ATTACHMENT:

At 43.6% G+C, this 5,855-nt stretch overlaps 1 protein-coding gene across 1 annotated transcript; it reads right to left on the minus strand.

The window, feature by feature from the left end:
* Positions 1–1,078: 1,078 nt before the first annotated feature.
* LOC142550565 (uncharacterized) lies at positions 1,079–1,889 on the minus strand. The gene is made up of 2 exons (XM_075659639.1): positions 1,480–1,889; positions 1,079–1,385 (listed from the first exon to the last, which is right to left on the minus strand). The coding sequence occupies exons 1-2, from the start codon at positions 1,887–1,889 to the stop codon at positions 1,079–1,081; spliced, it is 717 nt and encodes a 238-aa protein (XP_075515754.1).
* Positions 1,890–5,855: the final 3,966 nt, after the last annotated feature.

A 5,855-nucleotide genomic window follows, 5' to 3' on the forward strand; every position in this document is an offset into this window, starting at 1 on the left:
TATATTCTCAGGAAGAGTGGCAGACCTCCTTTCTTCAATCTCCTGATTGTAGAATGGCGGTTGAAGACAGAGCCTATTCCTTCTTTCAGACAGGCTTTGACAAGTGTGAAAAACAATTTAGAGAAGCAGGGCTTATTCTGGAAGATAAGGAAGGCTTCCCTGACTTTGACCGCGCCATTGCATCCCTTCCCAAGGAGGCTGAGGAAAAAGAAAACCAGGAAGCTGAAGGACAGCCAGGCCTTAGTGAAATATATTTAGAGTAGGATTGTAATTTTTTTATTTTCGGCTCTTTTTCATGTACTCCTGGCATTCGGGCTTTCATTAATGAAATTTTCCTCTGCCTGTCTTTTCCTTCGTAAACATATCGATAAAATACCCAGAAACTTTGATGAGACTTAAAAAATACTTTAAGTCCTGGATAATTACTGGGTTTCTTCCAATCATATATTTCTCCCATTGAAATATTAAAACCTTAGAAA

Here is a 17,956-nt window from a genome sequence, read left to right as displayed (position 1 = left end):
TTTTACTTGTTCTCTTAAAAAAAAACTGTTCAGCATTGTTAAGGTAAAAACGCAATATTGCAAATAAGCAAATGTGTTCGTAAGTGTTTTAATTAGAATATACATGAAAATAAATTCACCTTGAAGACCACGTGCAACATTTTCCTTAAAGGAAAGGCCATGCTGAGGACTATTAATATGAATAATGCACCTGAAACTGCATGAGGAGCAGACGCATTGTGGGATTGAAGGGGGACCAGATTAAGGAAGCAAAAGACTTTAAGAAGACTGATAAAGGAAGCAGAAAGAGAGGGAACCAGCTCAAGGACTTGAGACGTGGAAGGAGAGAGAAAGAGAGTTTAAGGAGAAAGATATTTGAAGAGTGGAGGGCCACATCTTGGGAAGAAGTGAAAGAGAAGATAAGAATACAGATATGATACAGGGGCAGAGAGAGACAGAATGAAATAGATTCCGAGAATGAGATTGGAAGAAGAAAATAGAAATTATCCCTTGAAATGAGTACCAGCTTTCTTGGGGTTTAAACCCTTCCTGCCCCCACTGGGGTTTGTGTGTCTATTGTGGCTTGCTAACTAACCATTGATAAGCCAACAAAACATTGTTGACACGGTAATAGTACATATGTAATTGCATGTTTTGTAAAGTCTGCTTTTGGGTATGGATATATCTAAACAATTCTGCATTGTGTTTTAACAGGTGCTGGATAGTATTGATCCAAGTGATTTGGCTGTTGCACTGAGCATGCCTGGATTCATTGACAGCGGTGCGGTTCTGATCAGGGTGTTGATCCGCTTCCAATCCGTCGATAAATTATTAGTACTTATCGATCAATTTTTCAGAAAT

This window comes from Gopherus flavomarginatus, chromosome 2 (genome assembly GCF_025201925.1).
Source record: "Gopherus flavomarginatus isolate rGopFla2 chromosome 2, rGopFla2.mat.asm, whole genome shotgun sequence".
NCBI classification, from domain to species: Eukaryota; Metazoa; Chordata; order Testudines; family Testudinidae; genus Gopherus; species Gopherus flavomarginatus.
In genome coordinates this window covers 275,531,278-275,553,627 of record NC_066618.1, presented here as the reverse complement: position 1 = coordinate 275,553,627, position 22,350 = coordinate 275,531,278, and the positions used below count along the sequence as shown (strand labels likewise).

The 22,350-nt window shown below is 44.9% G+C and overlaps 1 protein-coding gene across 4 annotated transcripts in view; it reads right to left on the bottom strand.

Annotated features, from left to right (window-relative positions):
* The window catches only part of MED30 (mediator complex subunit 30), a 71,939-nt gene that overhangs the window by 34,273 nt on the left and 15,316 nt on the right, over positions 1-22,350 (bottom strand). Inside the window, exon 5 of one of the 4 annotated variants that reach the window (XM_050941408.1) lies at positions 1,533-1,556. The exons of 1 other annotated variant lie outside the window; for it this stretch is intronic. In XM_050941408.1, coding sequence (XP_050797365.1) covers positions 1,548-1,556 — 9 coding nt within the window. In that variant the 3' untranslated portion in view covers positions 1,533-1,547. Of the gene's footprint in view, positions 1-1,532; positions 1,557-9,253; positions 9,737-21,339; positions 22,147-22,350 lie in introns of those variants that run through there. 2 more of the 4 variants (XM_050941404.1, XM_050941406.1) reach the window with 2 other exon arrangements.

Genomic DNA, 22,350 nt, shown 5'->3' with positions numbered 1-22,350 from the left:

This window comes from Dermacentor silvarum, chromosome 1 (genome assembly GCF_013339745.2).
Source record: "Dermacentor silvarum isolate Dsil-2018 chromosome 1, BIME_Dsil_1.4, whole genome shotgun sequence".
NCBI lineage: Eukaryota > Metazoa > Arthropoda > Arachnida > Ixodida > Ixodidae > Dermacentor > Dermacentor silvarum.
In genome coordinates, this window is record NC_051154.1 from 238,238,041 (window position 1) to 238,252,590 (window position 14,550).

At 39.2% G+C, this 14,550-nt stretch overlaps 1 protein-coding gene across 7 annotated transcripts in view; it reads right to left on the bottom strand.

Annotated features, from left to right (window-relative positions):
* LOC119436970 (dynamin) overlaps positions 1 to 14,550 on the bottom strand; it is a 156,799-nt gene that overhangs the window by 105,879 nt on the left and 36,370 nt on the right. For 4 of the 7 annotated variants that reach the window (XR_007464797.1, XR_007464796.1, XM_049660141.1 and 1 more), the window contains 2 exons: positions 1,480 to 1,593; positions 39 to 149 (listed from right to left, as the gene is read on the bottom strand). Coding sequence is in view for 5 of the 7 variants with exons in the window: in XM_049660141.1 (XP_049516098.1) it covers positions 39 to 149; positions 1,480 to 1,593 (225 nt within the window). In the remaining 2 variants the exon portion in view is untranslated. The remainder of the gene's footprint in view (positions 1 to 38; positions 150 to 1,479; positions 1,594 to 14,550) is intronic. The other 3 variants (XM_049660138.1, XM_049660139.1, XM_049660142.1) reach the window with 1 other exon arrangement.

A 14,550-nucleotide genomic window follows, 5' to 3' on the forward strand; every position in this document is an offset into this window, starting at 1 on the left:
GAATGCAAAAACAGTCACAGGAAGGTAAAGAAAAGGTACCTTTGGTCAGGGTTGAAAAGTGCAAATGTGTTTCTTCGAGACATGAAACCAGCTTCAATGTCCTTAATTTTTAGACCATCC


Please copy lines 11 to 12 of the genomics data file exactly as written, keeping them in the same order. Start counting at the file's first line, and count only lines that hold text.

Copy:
Source record: "Gopherus flavomarginatus isolate rGopFla2 chromosome 2, rGopFla2.mat.asm, whole genome shotgun sequence".
NCBI classification, from domain to species: Eukaryota; Metazoa; Chordata; order Testudines; family Testudinidae; genus Gopherus; species Gopherus flavomarginatus.